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Thread: Small Set Theory Proof

  1. #1
    Aug 2008

    Small Set Theory Proof

    Let I be a nonempty set and for each $\displaystyle i\epsilon I $ let $\displaystyle X_{i} $ be a set.

    Prove that if each $\displaystyle X_{i} $ is a subset of a given set S, then $\displaystyle e( \bigcup_{i\epsilon I} X_{i}) = \bigcap_{i\epsilon I} e X_{i} $

    Please note that e represents the complement of a set.

    Thank you as always!

    Edit: Also note, of course, that we must show inclusion both ways.
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  2. #2
    Moo is offline
    A Cute Angle Moo's Avatar
    Mar 2008
    P(I'm here)=1/3, P(I'm there)=t+1/3
    Hello !

    If $\displaystyle x \in e \left( \bigcup_{i\in I} X_i \right)$ we can say that $\displaystyle x \not \in \bigcup_{i \in I} X_i$.
    This means that $\displaystyle \forall i \in I ~,~ x \not \in X_i$ (by the definition of the union)
    This is equivalent to saying that $\displaystyle \forall i \in I~,~ x \in e\left(X_i\right)$
    Therefore $\displaystyle x \in \bigcap_{i \in I} e \left(X_i\right)$ (by the definition of the intersection)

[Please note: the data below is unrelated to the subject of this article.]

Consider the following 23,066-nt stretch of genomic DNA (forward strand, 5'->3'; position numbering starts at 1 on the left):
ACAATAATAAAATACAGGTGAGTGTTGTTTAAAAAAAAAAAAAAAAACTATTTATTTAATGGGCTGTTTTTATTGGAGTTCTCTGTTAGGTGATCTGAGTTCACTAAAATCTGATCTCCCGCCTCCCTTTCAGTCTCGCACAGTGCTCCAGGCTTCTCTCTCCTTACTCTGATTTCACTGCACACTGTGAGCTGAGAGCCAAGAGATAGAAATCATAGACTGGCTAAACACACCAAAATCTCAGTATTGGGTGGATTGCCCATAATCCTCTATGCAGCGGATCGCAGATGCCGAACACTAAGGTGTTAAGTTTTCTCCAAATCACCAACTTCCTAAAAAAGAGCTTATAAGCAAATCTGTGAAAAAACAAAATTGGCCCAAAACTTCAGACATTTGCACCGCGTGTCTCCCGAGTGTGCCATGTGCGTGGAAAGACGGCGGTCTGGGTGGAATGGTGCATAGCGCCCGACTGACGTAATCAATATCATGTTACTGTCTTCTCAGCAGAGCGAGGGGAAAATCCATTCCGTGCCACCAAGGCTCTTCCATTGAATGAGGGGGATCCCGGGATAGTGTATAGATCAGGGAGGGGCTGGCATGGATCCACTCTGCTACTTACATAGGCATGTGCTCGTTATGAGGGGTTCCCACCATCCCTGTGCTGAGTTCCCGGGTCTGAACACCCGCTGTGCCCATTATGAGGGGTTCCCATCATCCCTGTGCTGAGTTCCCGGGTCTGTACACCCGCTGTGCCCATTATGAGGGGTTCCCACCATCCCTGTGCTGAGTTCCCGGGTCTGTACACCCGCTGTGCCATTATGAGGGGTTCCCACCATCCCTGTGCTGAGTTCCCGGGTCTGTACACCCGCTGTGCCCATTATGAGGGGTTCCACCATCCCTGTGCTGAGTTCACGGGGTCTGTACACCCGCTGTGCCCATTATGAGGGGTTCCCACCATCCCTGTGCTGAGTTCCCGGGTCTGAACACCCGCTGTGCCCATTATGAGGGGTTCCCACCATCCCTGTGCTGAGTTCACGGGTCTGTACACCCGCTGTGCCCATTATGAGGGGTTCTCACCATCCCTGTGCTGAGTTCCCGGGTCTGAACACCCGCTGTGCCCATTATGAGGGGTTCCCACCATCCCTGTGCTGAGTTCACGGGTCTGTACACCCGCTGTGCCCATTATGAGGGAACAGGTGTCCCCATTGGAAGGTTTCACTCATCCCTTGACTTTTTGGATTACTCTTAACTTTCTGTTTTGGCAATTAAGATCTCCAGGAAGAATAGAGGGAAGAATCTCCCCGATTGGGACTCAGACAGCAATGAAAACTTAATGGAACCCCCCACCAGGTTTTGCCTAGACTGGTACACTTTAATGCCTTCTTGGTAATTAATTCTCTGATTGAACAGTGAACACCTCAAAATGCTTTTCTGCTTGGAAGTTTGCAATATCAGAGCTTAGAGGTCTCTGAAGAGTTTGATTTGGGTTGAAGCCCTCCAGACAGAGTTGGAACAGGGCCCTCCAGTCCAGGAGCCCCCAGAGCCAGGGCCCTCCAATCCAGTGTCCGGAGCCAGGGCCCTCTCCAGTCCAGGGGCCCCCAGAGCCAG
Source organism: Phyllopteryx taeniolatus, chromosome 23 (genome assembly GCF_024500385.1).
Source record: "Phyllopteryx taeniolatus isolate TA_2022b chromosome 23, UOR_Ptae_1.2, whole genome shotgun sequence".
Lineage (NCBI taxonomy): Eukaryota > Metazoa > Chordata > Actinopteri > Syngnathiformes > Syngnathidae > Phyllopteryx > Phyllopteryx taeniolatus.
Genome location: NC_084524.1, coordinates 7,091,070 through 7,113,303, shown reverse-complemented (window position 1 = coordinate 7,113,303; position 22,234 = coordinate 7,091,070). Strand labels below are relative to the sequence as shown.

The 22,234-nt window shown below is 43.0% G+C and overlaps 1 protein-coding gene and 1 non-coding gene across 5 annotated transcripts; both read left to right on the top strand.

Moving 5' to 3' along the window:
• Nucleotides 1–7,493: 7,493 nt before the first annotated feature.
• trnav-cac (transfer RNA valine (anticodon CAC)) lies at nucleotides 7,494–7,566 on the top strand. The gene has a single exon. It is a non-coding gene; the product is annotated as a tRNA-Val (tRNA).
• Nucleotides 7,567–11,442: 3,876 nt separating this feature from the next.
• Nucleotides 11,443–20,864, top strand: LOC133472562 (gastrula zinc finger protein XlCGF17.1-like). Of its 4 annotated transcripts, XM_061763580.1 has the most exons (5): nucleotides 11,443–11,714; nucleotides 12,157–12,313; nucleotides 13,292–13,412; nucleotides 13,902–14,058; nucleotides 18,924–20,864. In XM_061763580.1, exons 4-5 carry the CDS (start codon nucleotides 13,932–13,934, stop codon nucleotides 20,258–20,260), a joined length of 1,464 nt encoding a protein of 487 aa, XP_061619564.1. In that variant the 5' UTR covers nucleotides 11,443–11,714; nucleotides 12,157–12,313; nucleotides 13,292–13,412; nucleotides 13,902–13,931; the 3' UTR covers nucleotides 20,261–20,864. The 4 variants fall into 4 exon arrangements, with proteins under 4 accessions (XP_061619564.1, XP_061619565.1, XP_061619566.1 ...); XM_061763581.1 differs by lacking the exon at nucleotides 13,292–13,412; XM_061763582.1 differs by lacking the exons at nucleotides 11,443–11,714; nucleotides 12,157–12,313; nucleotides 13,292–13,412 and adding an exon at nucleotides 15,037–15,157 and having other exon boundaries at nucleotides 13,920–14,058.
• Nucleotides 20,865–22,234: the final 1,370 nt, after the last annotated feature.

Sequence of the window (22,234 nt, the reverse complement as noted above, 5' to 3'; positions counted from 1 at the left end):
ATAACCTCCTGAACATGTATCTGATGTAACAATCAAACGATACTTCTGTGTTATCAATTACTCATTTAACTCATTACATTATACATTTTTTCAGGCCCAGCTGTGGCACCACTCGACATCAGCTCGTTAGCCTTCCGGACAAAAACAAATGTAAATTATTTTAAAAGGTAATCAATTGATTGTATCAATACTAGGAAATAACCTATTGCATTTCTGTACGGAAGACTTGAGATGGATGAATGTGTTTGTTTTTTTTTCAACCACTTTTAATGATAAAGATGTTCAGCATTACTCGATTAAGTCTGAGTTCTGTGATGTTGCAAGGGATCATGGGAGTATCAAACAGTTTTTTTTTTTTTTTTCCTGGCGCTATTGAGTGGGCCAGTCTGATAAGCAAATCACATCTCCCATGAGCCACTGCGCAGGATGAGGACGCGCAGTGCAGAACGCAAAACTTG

Conclusion : $\displaystyle x \in e \left( \bigcup_{i\in I} X_i \right) \Longleftrightarrow x \in \bigcap_{i \in I} e \left(X_i\right)$
    Thus $\displaystyle e \left( \bigcup_{i\in I} X_i \right) = \bigcap_{i \in I} e \left(X_i\right)$

    You have to check it, but I'm quite sure the reasoning works with equivalence and not implication, and hence the conclusion that doesn't go through the steps $\displaystyle A \subseteq B$ and $\displaystyle B \subseteq A$
    If you want to do the reverse order, it's the same reasoning.
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  3. #3
    MHF Contributor Matt Westwood's Avatar
    Jul 2008
    Reading, UK
    More rigorous to prove it by induction, of course.

    This is a standard result and it pays to study it. This is known as (one of) "De Morgan's Laws" - the other being with the union and intersection the other way round. I recommend a google session on it.
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